In Brent Stewart and Willie Stewart’s (no relation) video Runners (2015), a two-door 1968 Plymouth Barracuda cruises down a winding country road. Brent is in the driver’s seat. Willie rides shotgun, a large rectangular object draped with a filthy pinkish towel on his lap.
The score of synth arpeggios and echoing vocal choruses sounds like New Age John Carpenter as the scene cuts to the pair walking through the woods. Brent leads the way. Willie hugs his secret bundle, which is revealed to be a glass aquarium. The pair arrive at the metal doors of a concrete bunker, which Nashville art lovers may recognize as James Turrell’s Blue Pesher in the sculpture garden at Cheekwood Museum of Art. The pair hesitate before Brent throws open the doors and they march down a dark hallway toward a shaft of light. Willie falls to his knees in the middle of a circle of shiny, black sand. He throws the towel back to reveal a glowing orb in the bottom of the glass tank. He fits the orb onto a fixture in the center of the sandy circle. In the last shot, the pair stare upwards at the skylight in the Turrell space, their faces are bathed in light, and they strain to keep their eyes open.
Brent Stewart is a Nashville native, and an established filmmaker, as well as a painter and sculptor; he received his MFA from Goldsmiths College in London, and his short film The Dirty Ones premiered at Sundance in 2009. Willie Stewart has played guitar with Yoko Ono, directed music videos for musical acts like Bluffing, and worked as a professional display artist. He attended Nashville’s Watkins College of Art, Design & Film before completing his Bachelor of Fine Art studies at Cooper Union. He’s currently a graduate student in the sculpture department at Yale. Considered together, these artists’ CVs steal across the borders between contemporary cinema and contemporary fine art, and the most interesting aspects of their new project point to the similarities and differences between gallery video art, theatrical films, stage productions, and performance art.
Runners screened in an expansive warehouse space down the hall from the Seed Space gallery. Projected on a large screen in darkness, the display is strikingly cinematic.
Although lots of bad video art offers the unimaginative documenting of inept performances, the Stewarts display some acting chops in their wordless roles, connecting the viewer to their loose narrative. Of course, acting and storylines also speak more to the aesthetics of cinema than those we expect from contemporary video art. Even exemplary video and performance artists like Bas Jan Ader or Patty Chang eschew straight acting for more absurd activities that might only find a place at the most surreal edges of experimental cinema but which seem right at home in an art gallery. Brent has spent years on a short film about Bas Jan Ader’s last days before he disappeared in a small boat in the Atlantic in 1975, and the Stewarts demonstrate a deft understanding of the arbitrary boundaries that separate cinema and contemporary video art if only in their provocative disregard for those contextual borders.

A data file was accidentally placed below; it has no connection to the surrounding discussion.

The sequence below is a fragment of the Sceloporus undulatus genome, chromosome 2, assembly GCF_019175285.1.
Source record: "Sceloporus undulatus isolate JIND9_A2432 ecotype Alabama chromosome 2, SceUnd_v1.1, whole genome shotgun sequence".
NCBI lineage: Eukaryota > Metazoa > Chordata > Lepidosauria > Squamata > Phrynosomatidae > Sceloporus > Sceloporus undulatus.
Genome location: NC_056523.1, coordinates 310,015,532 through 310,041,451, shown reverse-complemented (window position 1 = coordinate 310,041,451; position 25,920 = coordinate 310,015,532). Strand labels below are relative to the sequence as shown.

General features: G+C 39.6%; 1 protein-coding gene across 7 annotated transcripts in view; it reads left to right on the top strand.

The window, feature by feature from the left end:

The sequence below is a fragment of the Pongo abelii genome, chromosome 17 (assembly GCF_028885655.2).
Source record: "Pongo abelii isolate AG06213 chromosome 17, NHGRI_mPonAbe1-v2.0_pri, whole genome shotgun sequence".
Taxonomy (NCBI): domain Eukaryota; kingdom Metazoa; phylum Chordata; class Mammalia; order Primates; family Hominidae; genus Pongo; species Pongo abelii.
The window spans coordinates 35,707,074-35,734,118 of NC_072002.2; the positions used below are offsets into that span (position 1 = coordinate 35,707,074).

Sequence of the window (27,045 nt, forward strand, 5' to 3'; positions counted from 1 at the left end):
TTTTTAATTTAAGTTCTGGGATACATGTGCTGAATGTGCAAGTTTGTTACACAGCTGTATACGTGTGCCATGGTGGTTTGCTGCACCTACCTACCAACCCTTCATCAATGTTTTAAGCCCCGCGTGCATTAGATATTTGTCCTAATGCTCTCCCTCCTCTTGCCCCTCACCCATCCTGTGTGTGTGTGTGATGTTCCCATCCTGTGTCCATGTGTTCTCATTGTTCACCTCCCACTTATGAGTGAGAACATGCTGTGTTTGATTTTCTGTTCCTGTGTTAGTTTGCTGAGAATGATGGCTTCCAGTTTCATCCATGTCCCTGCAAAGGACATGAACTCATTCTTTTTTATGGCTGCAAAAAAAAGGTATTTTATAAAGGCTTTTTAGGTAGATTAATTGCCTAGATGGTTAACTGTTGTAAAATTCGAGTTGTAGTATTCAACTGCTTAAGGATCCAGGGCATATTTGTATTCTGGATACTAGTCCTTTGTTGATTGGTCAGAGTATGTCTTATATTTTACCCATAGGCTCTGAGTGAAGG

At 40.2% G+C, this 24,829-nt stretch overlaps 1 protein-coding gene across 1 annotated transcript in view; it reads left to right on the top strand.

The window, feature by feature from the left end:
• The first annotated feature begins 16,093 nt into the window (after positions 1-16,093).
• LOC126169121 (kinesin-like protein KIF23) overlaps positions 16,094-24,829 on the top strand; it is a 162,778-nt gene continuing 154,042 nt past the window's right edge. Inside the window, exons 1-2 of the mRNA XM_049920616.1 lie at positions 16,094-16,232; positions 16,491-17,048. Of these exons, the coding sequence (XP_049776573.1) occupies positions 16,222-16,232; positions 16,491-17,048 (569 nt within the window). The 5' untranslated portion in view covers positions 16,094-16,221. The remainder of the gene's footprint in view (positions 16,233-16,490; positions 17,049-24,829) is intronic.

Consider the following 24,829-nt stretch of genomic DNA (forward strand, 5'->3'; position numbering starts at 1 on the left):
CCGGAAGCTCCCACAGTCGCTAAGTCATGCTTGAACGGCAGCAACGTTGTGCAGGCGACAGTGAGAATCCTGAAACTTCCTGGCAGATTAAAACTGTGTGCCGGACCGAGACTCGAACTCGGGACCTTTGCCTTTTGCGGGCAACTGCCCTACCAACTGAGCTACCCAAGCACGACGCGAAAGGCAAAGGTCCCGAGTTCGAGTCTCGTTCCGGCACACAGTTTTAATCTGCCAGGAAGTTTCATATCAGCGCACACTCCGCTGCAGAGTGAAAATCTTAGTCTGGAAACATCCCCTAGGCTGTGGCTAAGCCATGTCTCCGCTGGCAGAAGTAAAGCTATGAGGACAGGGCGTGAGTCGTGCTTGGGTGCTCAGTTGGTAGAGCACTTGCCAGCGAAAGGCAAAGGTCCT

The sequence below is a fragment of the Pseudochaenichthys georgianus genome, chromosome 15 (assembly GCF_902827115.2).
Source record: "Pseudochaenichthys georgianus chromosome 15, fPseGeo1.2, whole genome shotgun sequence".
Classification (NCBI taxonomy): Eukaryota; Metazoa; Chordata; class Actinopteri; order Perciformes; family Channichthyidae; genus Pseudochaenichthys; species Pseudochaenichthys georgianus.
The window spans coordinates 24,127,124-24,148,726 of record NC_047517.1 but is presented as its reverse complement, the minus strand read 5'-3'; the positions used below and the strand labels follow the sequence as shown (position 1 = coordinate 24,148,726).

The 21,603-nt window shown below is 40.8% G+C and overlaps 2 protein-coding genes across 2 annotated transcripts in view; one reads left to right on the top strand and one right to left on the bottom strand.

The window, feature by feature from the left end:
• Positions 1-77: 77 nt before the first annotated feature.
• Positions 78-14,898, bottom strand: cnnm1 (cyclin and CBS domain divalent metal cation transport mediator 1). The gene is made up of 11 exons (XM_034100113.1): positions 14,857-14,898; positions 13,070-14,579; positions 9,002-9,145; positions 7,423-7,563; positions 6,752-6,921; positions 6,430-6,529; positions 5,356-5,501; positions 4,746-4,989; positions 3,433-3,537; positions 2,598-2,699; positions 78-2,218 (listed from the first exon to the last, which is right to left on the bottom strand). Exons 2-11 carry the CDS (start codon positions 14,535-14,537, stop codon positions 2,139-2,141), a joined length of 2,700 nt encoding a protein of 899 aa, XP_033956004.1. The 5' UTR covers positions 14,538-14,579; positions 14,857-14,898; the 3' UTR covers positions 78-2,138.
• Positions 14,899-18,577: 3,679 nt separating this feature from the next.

The video is accompanied by a room-sized wooden shack that visitors can walk through in the Seed Space gallery. I presumed it was supposed to be the home of one or both of the protagonists in Runners – there is only one makeshift cot in the shack, but a nestlike stack of sticks and woven materials in a corner might also offer an adequate resting space. There’s a radio setup on a wooden desk complete with a microphone for shortwave broadcasting, and a vintage television set playing glowing-green night vision footage of a starry sky. The filmmaker – and one assumes an occupant of the shack – can be heard off camera filming what he believes is a UFO.
The place is decorated with all kinds of ephemera tacked and taped to the walls: pages from medical survival manuals, diagrams of primitive water filters, a diagram of the body’s major arteries, a vintage ad for a wood-burning stove, and a lesson on how to get around and climb over various types of fencing undetected. A book on the desk is open to a chapter about the ethics of cell cloning. A list on the wall offers an index of Department of Defense Identification Codes. The space immediately calls to mind the 10-by-12-foot Montana shack where Unabomber Ted Kaczynski plotted his letter bomb campaign and wrote his infamous manifesto.
The pair will continue their collaboration at Zeitgeist gallery in August. During that month’s First Saturday event, the Stewarts will show a new video called Freebird. Both the artists will also be on hand for a performance that will find them in the gallery, inside of the Barracuda from Runners, listening to Neil Young’s album Zuma in its entirety.
Joe Nolan is a critic, columnist, and intermedia artist in Nashville. Find out more about his projects at www.joenolan.com.